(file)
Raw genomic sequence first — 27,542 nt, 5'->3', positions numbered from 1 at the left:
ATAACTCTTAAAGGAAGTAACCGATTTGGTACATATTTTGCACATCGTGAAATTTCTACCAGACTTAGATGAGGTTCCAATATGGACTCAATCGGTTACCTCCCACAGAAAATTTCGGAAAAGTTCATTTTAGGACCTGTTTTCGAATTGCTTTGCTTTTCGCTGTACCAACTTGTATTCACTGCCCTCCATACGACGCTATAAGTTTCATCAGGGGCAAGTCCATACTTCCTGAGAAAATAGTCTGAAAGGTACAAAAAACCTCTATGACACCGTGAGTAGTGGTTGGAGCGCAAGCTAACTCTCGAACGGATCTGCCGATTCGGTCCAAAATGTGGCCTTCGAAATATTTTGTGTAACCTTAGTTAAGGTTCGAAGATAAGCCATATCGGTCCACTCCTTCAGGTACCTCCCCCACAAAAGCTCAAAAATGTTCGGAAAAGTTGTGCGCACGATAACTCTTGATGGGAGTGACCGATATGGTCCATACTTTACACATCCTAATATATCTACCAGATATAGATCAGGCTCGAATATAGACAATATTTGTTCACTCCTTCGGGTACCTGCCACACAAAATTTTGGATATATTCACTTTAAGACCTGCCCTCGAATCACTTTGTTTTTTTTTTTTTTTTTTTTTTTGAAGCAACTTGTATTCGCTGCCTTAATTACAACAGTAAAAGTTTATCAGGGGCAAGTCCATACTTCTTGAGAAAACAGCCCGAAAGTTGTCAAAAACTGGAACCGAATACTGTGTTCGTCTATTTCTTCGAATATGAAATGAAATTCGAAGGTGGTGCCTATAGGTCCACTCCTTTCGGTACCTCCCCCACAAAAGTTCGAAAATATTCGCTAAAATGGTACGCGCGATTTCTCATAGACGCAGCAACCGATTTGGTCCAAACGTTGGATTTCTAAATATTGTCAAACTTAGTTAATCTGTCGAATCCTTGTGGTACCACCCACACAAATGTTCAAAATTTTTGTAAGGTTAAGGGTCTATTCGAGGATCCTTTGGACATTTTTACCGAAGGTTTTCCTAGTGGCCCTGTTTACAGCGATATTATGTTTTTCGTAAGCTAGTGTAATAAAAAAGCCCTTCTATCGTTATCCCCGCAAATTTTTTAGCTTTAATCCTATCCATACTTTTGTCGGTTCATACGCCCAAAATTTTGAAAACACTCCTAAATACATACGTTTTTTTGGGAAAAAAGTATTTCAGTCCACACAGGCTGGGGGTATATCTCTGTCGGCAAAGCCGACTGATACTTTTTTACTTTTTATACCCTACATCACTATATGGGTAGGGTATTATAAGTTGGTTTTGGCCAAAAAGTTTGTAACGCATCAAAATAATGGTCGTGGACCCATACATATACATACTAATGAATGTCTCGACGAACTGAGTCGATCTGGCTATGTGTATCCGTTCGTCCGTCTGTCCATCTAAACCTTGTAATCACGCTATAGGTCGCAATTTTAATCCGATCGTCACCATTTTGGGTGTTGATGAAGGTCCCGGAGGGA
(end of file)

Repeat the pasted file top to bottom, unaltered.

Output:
Raw genomic sequence first — 27,542 nt, 5'->3', positions numbered from 1 at the left:
ATAACTCTTAAAGGAAGTAACCGATTTGGTACATATTTTGCACATCGTGAAATTTCTACCAGACTTAGATGAGGTTCCAATATGGACTCAATCGGTTACCTCCCACAGAAAATTTCGGAAAAGTTCATTTTAGGACCTGTTTTCGAATTGCTTTGCTTTTCGCTGTACCAACTTGTATTCACTGCCCTCCATACGACGCTATAAGTTTCATCAGGGGCAAGTCCATACTTCCTGAGAAAATAGTCTGAAAGGTACAAAAAACCTCTATGACACCGTGAGTAGTGGTTGGAGCGCAAGCTAACTCTCGAACGGATCTGCCGATTCGGTCCAAAATGTGGCCTTCGAAATATTTTGTGTAACCTTAGTTAAGGTTCGAAGATAAGCCATATCGGTCCACTCCTTCAGGTACCTCCCCCACAAAAGCTCAAAAATGTTCGGAAAAGTTGTGCGCACGATAACTCTTGATGGGAGTGACCGATATGGTCCATACTTTACACATCCTAATATATCTACCAGATATAGATCAGGCTCGAATATAGACAATATTTGTTCACTCCTTCGGGTACCTGCCACACAAAATTTTGGATATATTCACTTTAAGACCTGCCCTCGAATCACTTTGTTTTTTTTTTTTTTTTTTTTTTTGAAGCAACTTGTATTCGCTGCCTTAATTACAACAGTAAAAGTTTATCAGGGGCAAGTCCATACTTCTTGAGAAAACAGCCCGAAAGTTGTCAAAAACTGGAACCGAATACTGTGTTCGTCTATTTCTTCGAATATGAAATGAAATTCGAAGGTGGTGCCTATAGGTCCACTCCTTTCGGTACCTCCCCCACAAAAGTTCGAAAATATTCGCTAAAATGGTACGCGCGATTTCTCATAGACGCAGCAACCGATTTGGTCCAAACGTTGGATTTCTAAATATTGTCAAACTTAGTTAATCTGTCGAATCCTTGTGGTACCACCCACACAAATGTTCAAAATTTTTGTAAGGTTAAGGGTCTATTCGAGGATCCTTTGGACATTTTTACCGAAGGTTTTCCTAGTGGCCCTGTTTACAGCGATATTATGTTTTTCGTAAGCTAGTGTAATAAAAAAGCCCTTCTATCGTTATCCCCGCAAATTTTTTAGCTTTAATCCTATCCATACTTTTGTCGGTTCATACGCCCAAAATTTTGAAAACACTCCTAAATACATACGTTTTTTTGGGAAAAAAGTATTTCAGTCCACACAGGCTGGGGGTATATCTCTGTCGGCAAAGCCGACTGATACTTTTTTACTTTTTATACCCTACATCACTATATGGGTAGGGTATTATAAGTTGGTTTTGGCCAAAAAGTTTGTAACGCATCAAAATAATGGTCGTGGACCCATACATATACATACTAATGAATGTCTCGACGAACTGAGTCGATCTGGCTATGTGTATCCGTTCGTCCGTCTGTCCATCTAAACCTTGTAATCACGCTATAGGTCGCAATTTTAATCCGATCGTCACCATTTTGGGTGTTGATGAAGGTCCCGGAGGGA